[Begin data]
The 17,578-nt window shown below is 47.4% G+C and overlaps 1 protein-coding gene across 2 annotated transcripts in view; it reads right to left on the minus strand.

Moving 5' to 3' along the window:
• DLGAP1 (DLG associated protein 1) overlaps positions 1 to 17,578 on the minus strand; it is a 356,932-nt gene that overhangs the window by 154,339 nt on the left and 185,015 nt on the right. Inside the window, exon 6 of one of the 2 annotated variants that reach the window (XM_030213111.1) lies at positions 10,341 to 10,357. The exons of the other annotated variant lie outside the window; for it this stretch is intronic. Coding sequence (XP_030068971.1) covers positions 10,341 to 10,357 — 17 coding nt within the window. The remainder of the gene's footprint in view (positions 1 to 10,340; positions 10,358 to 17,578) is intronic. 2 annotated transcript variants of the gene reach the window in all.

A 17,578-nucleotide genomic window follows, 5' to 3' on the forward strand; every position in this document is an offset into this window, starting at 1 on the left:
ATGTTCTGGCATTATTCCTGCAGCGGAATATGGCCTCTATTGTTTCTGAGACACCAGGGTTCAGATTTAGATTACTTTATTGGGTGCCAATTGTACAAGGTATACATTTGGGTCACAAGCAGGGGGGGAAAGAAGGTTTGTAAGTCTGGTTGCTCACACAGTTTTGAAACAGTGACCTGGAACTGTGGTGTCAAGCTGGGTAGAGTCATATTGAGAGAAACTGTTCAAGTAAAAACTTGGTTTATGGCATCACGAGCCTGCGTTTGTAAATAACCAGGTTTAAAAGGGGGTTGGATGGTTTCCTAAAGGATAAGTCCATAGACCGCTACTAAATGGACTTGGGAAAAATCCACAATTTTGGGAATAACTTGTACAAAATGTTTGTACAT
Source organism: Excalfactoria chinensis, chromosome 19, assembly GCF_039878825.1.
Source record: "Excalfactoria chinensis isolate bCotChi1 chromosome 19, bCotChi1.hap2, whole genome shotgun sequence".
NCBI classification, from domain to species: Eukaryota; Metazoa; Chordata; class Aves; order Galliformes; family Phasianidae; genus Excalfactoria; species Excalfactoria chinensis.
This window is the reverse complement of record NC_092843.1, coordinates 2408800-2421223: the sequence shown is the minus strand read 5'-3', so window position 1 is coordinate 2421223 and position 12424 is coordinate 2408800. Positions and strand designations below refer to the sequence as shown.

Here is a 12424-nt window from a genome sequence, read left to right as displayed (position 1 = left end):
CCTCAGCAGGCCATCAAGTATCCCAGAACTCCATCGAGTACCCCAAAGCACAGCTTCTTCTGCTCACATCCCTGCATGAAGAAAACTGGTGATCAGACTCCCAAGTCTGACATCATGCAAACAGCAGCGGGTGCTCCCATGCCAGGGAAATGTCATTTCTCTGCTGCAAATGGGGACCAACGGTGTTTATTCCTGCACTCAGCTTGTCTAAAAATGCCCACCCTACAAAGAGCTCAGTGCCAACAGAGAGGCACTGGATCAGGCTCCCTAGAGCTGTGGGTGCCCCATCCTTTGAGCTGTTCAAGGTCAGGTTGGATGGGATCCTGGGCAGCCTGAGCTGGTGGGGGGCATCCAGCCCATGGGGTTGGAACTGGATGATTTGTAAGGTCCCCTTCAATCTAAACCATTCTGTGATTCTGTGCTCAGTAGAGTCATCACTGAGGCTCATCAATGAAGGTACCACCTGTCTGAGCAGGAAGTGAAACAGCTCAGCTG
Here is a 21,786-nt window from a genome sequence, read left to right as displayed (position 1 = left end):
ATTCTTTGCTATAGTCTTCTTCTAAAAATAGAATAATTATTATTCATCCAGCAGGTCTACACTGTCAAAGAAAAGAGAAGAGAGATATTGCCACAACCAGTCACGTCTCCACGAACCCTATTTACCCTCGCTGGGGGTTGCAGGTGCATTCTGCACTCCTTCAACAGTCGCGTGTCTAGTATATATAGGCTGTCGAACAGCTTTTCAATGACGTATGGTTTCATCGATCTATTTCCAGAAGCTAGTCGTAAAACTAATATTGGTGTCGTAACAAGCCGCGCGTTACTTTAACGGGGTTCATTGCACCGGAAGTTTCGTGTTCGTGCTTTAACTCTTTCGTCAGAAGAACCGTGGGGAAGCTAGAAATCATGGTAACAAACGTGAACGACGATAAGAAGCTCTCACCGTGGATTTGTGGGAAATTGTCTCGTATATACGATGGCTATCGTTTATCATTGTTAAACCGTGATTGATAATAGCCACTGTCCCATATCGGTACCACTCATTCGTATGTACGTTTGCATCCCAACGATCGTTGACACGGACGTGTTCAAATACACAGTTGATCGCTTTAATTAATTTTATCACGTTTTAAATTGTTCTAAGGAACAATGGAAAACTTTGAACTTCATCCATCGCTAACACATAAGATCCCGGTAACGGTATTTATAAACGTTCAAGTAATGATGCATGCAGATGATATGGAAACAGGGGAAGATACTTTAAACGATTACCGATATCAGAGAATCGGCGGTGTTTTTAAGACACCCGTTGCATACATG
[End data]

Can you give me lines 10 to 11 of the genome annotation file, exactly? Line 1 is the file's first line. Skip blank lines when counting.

Here is a 12424-nt window from a genome sequence, read left to right as displayed (position 1 = left end):
CCTCAGCAGGCCATCAAGTATCCCAGAACTCCATCGAGTACCCCAAAGCACAGCTTCTTCTGCTCACATCCCTGCATGAAGAAAACTGGTGATCAGACTCCCAAGTCTGACATCATGCAAACAGCAGCGGGTGCTCCCATGCCAGGGAAATGTCATTTCTCTGCTGCAAATGGGGACCAACGGTGTTTATTCCTGCACTCAGCTTGTCTAAAAATGCCCACCCTACAAAGAGCTCAGTGCCAACAGAGAGGCACTGGATCAGGCTCCCTAGAGCTGTGGGTGCCCCATCCTTTGAGCTGTTCAAGGTCAGGTTGGATGGGATCCTGGGCAGCCTGAGCTGGTGGGGGGCATCCAGCCCATGGGGTTGGAACTGGATGATTTGTAAGGTCCCCTTCAATCTAAACCATTCTGTGATTCTGTGCTCAGTAGAGTCATCACTGAGGCTCATCAATGAAGGTACCACCTGTCTGAGCAGGAAGTGAAACAGCTCAGCTG